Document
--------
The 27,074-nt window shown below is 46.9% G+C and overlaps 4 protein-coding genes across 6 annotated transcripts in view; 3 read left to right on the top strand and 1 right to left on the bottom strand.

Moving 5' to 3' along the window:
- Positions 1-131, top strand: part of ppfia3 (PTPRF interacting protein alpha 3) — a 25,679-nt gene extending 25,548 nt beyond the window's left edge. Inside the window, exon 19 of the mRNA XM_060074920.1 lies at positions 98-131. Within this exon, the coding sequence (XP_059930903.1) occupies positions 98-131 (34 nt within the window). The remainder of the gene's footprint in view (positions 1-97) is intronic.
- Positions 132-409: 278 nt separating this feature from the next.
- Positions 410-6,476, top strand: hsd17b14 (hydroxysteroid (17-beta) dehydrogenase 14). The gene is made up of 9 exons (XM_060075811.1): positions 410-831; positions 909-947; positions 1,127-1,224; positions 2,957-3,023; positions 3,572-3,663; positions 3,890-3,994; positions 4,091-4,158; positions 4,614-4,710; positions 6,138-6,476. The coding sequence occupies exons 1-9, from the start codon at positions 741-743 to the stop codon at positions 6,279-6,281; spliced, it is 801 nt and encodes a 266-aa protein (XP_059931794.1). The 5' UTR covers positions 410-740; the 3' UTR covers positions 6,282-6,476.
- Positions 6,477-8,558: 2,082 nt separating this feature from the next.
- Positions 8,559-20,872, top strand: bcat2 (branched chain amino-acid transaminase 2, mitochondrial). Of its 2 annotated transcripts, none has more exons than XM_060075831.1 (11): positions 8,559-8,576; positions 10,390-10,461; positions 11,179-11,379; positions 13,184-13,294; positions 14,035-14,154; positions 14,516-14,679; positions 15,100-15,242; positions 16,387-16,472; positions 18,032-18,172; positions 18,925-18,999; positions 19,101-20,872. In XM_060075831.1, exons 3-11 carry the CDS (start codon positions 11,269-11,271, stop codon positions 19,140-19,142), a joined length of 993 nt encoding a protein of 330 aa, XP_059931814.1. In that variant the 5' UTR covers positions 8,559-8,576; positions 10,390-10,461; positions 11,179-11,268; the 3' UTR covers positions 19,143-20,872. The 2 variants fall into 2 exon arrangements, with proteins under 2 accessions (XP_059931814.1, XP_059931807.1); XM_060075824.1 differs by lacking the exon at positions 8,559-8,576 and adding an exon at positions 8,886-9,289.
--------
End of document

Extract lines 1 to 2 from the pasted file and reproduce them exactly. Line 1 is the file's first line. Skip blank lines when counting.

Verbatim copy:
The 27,074-nt window shown below is 46.9% G+C and overlaps 4 protein-coding genes across 6 annotated transcripts in view; 3 read left to right on the top strand and 1 right to left on the bottom strand.

Moving 5' to 3' along the window: